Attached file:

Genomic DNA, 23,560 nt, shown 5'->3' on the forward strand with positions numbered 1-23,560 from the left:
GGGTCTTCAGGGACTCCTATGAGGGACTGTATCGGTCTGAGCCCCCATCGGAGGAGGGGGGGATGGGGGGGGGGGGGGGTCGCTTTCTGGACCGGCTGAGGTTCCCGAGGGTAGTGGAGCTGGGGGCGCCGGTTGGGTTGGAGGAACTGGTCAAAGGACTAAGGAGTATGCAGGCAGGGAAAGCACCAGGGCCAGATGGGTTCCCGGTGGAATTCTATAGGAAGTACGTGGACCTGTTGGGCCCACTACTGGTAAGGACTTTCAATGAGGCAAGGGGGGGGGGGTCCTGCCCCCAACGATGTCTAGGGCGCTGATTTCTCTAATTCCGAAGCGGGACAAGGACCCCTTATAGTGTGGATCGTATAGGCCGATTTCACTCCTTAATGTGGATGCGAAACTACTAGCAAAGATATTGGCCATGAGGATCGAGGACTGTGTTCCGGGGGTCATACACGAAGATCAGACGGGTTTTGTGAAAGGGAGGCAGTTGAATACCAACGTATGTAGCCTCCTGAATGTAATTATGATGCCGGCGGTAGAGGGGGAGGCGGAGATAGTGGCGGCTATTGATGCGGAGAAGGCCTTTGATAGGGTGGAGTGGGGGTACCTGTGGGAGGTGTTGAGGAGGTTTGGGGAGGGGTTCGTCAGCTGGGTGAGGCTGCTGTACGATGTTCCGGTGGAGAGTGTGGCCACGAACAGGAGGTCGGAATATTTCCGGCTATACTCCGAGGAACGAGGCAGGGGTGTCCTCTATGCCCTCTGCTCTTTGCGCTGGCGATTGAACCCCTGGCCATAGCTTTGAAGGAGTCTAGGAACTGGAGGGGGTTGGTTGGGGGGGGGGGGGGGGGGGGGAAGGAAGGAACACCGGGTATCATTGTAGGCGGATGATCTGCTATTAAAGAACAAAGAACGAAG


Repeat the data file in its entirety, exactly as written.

Genomic DNA, 23,560 nt, shown 5'->3' on the forward strand with positions numbered 1-23,560 from the left:
GGGTCTTCAGGGACTCCTATGAGGGACTGTATCGGTCTGAGCCCCCATCGGAGGAGGGGGGGATGGGGGGGGGGGGGGGTCGCTTTCTGGACCGGCTGAGGTTCCCGAGGGTAGTGGAGCTGGGGGCGCCGGTTGGGTTGGAGGAACTGGTCAAAGGACTAAGGAGTATGCAGGCAGGGAAAGCACCAGGGCCAGATGGGTTCCCGGTGGAATTCTATAGGAAGTACGTGGACCTGTTGGGCCCACTACTGGTAAGGACTTTCAATGAGGCAAGGGGGGGGGGGTCCTGCCCCCAACGATGTCTAGGGCGCTGATTTCTCTAATTCCGAAGCGGGACAAGGACCCCTTATAGTGTGGATCGTATAGGCCGATTTCACTCCTTAATGTGGATGCGAAACTACTAGCAAAGATATTGGCCATGAGGATCGAGGACTGTGTTCCGGGGGTCATACACGAAGATCAGACGGGTTTTGTGAAAGGGAGGCAGTTGAATACCAACGTATGTAGCCTCCTGAATGTAATTATGATGCCGGCGGTAGAGGGGGAGGCGGAGATAGTGGCGGCTATTGATGCGGAGAAGGCCTTTGATAGGGTGGAGTGGGGGTACCTGTGGGAGGTGTTGAGGAGGTTTGGGGAGGGGTTCGTCAGCTGGGTGAGGCTGCTGTACGATGTTCCGGTGGAGAGTGTGGCCACGAACAGGAGGTCGGAATATTTCCGGCTATACTCCGAGGAACGAGGCAGGGGTGTCCTCTATGCCCTCTGCTCTTTGCGCTGGCGATTGAACCCCTGGCCATAGCTTTGAAGGAGTCTAGGAACTGGAGGGGGTTGGTTGGGGGGGGGGGGGGGGGGGGGAAGGAAGGAACACCGGGTATCATTGTAGGCGGATGATCTGCTATTAAAGAACAAAGAACGAAG